When I was a little girl, the longings inside me were alive. They woke with me and walked with me. They called to me throughout the day, and whispered “there is more.” I realize now, looking back, quieting these longings was how I first learned how to conform, and how to tamp down the brave inside me. The different. The weird. I learned how to keep those things to myself.
I remember swimming as a child. I wouldn’t simply splash at the top with the other kids and jump off the diving board. I would do those things, yes, but eventually, I found myself with goggles on, creating my own world. I would dive down to the bottom of the pool and slightly rest on the bottom. Thinking, dreaming, pretending, imagining, until it was time to take the next breath.
From the time I was little I longed for meaning. For impact. For magic. I longed to be a mermaid and to fly off rooftops and to make a feather dance with my mind.
I longed for love. For deep, unmovable love, even then. To be swept away by life.
But I learned that was a little “too much.” I learned people looked at you a little funny when you talked about such big things for such a small person. I learned not everyone dove to the bottom of the pool to dream.
I’m convinced we have no idea how to pinpoint our exact longings and how to protect our untainted minds as children. I had no idea how to tell myself that mermaids were real because they were real to me, that the way they would be made real would be to write my novel about one of them.
One summer, I did write a story about a mermaid in a golden lagoon, and I remember feeling how proud my parents were, how they showed it to our family, and how my little girl insides beamed with joy and pride.
But somehow, somewhere along the way, mermaids became silly. Diving to the pool bottom became a little bizarre, and dreaming of magic became a little too fringy. It never left me, but it was smaller, quieter.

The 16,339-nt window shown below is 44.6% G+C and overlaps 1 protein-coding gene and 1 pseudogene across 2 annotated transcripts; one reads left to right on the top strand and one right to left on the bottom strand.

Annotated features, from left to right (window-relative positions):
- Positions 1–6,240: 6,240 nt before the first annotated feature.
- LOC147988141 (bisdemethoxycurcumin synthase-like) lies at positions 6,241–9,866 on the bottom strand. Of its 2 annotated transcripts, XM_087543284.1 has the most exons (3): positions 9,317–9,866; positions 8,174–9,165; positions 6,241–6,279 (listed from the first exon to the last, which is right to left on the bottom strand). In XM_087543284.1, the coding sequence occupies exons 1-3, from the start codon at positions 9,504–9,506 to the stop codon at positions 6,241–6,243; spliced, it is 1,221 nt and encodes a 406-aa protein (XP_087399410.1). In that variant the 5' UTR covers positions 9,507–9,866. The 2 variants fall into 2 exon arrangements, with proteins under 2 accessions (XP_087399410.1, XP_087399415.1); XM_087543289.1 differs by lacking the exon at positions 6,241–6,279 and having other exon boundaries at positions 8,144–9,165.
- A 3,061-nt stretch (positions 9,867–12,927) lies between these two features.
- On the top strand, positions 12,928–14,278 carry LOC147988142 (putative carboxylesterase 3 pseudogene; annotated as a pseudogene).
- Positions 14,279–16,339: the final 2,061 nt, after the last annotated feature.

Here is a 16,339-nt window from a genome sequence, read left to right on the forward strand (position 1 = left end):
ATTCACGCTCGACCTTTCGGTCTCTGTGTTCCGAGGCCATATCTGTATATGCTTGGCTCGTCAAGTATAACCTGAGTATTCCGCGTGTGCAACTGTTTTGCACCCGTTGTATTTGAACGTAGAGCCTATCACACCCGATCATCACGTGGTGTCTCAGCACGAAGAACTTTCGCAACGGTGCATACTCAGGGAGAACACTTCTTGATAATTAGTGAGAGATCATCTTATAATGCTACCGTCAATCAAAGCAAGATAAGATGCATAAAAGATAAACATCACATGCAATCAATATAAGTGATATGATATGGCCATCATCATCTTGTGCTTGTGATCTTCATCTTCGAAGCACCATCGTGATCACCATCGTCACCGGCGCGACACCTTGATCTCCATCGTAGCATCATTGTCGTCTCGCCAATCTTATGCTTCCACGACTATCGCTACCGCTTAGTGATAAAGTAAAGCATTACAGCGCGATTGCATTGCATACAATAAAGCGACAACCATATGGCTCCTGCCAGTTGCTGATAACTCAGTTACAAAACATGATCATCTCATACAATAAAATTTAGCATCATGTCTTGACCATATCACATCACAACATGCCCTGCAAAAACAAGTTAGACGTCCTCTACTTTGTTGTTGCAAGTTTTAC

And this is how it begins.
We take our longings, and ask them ever so gently at first, to quiet. Hush now. We don’t want to stand out too much. To be too strange. Keep that one to yourself.
Did I actually want to start a mermaid fan club and sew myself a fin and try to exist underwater? No. I wanted to believe in magic. I wanted to believe in love and worlds where we stopped, just to take them in for one second longer before rushing on to the next thing. As a child.
The rub is this: The longings aren’t the only pieces of ourselves that are quieted. The longings are the most important pieces that are quieted, but they take shape in every way. The quieting spreads. The whispers to keep it to ourselves become louder, until we learn, piece by piece to rest who we really are on the pool bottom and swim to the surface, leaving the little girls behind.
And so we begin our journey to become a real girl, and to hang on tightly to the practical, the good enough, and the stamps.
The longings were never weird. The longings were gold. They were my voice, my being telling me as a child what would become important to me as a woman.
Love. Connection. Meaning. Magic. Dreaming. Slowing down. Breathing deeply. Looking for the unseen and the unknown. Writing. Imagining. Belief.
The most beautiful thing about the longings is this: they come back to you. They never really leave. When you are open and you are searching and you are ready, they will come back.
After my divorce and after my second year in the wildnerness, I was standing in the ocean with one of my best friends. We talked about my novel, and we talked about the mermaids. We spent that summer and many, many other days talking about magic and meaning and connection and real, unadulterated love. We talked about calling.
It was never about the mermaids. It was about belief in myself. Connection to the divine, and connection to myself. Writing that novel and believing in that mermaid was about acknowledging everything that made me feel alive and not another human going through the motions of topside living.
Maybe the whole of our lives is to go back to the beginning. To find the magic again. To believe in big, scary love and just how much it moves the world.
To believe richly in our own selves. To dive furiously down to the bottom and see what happens next.